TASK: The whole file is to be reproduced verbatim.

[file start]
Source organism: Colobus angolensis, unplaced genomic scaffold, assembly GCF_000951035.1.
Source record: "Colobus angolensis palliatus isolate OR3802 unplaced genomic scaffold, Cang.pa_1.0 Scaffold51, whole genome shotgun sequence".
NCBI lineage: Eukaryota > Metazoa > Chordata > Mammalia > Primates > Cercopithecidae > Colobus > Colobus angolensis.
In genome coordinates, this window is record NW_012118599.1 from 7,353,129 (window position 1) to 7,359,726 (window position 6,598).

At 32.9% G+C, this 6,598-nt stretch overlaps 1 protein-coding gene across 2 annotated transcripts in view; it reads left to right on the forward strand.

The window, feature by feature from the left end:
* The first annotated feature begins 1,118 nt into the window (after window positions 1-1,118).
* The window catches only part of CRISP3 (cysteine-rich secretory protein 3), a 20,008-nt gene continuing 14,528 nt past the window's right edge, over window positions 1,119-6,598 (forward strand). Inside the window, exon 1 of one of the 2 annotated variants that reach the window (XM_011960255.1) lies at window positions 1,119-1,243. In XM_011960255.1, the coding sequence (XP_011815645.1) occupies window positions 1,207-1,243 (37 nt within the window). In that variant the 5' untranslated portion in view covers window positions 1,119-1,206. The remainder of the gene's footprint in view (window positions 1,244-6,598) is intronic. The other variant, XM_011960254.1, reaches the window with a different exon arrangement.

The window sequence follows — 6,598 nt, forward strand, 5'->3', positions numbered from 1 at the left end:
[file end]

Source organism: Colobus angolensis, unplaced genomic scaffold, assembly GCF_000951035.1.
Source record: "Colobus angolensis palliatus isolate OR3802 unplaced genomic scaffold, Cang.pa_1.0 Scaffold51, whole genome shotgun sequence".
NCBI lineage: Eukaryota > Metazoa > Chordata > Mammalia > Primates > Cercopithecidae > Colobus > Colobus angolensis.
In genome coordinates, this window is record NW_012118599.1 from 7,353,129 (window position 1) to 7,359,726 (window position 6,598).

At 32.9% G+C, this 6,598-nt stretch overlaps 1 protein-coding gene across 2 annotated transcripts in view; it reads left to right on the forward strand.

The window, feature by feature from the left end:
* The first annotated feature begins 1,118 nt into the window (after window positions 1-1,118).
* The window catches only part of CRISP3 (cysteine-rich secretory protein 3), a 20,008-nt gene continuing 14,528 nt past the window's right edge, over window positions 1,119-6,598 (forward strand). Inside the window, exon 1 of one of the 2 annotated variants that reach the window (XM_011960255.1) lies at window positions 1,119-1,243. In XM_011960255.1, the coding sequence (XP_011815645.1) occupies window positions 1,207-1,243 (37 nt within the window). In that variant the 5' untranslated portion in view covers window positions 1,119-1,206. The remainder of the gene's footprint in view (window positions 1,244-6,598) is intronic. The other variant, XM_011960254.1, reaches the window with a different exon arrangement.

The window sequence follows — 6,598 nt, forward strand, 5'->3', positions numbered from 1 at the left end: